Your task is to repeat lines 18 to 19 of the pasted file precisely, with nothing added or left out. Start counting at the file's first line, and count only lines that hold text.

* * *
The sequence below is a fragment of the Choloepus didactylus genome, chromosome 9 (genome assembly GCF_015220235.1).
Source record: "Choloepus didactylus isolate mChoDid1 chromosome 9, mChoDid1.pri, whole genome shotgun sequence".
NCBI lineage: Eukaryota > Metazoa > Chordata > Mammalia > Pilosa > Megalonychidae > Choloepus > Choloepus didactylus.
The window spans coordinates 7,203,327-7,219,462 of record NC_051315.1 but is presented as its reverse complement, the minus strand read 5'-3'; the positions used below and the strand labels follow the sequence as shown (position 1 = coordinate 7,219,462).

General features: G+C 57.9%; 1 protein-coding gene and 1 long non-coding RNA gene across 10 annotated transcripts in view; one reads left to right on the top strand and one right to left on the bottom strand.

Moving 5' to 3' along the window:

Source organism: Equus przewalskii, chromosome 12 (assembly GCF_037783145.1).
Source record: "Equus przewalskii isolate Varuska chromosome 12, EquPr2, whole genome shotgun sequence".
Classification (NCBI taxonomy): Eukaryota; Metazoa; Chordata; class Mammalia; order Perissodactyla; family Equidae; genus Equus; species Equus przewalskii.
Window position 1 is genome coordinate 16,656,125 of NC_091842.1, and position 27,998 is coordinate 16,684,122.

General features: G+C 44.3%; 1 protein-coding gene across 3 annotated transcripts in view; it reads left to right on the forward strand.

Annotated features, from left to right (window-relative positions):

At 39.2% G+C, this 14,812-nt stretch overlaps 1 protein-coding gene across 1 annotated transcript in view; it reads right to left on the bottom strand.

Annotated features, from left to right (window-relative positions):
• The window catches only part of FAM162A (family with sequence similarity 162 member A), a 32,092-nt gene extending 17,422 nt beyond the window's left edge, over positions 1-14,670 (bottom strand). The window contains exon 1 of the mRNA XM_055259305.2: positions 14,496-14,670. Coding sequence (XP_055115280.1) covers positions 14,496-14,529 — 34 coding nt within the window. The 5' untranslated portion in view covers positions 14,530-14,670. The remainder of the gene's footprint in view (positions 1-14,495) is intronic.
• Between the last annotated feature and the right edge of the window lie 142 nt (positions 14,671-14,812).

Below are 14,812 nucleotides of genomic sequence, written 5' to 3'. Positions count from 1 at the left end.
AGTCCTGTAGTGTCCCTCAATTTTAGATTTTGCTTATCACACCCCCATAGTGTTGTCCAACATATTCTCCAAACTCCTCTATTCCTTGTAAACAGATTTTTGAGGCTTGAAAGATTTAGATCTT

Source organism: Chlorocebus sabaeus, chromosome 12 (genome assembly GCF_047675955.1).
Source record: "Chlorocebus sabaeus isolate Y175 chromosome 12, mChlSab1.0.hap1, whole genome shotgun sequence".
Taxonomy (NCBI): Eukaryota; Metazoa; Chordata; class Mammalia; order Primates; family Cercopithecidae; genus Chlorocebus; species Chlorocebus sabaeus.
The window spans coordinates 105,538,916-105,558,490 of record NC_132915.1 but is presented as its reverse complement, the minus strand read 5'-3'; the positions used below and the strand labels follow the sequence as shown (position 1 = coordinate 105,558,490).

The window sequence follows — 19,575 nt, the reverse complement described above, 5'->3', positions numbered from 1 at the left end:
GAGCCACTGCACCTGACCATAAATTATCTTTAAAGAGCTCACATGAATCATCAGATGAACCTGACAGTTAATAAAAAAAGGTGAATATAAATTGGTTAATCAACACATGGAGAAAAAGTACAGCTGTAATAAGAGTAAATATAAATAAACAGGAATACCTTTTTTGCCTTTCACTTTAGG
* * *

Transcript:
AGTCCTGTAGTGTCCCTCAATTTTAGATTTTGCTTATCACACCCCCATAGTGTTGTCCAACATATTCTCCAAACTCCTCTATTCCTTGTAAACAGATTTTTGAGGCTTGAAAGATTTAGATCTT

Source organism: Chlorocebus sabaeus, chromosome 12 (genome assembly GCF_047675955.1).